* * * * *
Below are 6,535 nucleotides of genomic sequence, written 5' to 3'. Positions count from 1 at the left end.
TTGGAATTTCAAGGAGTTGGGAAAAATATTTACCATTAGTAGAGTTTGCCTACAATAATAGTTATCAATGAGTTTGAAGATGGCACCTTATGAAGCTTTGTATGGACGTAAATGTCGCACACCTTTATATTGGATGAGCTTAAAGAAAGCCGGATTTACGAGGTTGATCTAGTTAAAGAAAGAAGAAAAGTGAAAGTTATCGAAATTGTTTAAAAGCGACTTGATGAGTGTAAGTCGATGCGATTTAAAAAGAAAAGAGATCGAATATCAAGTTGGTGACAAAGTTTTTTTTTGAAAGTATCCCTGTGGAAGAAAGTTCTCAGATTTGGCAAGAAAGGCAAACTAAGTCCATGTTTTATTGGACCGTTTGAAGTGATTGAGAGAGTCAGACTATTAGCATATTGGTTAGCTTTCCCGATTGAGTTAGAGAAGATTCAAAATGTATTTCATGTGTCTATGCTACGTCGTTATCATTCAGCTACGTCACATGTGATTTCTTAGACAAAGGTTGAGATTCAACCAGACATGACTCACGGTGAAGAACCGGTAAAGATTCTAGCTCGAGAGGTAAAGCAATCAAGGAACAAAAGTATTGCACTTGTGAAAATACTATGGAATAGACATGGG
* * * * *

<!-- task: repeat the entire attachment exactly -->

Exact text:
Below are 6,535 nucleotides of genomic sequence, written 5' to 3'. Positions count from 1 at the left end.
TTGGAATTTCAAGGAGTTGGGAAAAATATTTACCATTAGTAGAGTTTGCCTACAATAATAGTTATCAATGAGTTTGAAGATGGCACCTTATGAAGCTTTGTATGGACGTAAATGTCGCACACCTTTATATTGGATGAGCTTAAAGAAAGCCGGATTTACGAGGTTGATCTAGTTAAAGAAAGAAGAAAAGTGAAAGTTATCGAAATTGTTTAAAAGCGACTTGATGAGTGTAAGTCGATGCGATTTAAAAAGAAAAGAGATCGAATATCAAGTTGGTGACAAAGTTTTTTTTTGAAAGTATCCCTGTGGAAGAAAGTTCTCAGATTTGGCAAGAAAGGCAAACTAAGTCCATGTTTTATTGGACCGTTTGAAGTGATTGAGAGAGTCAGACTATTAGCATATTGGTTAGCTTTCCCGATTGAGTTAGAGAAGATTCAAAATGTATTTCATGTGTCTATGCTACGTCGTTATCATTCAGCTACGTCACATGTGATTTCTTAGACAAAGGTTGAGATTCAACCAGACATGACTCACGGTGAAGAACCGGTAAAGATTCTAGCTCGAGAGGTAAAGCAATCAAGGAACAAAAGTATTGCACTTGTGAAAATACTATGGAATAGACATGGG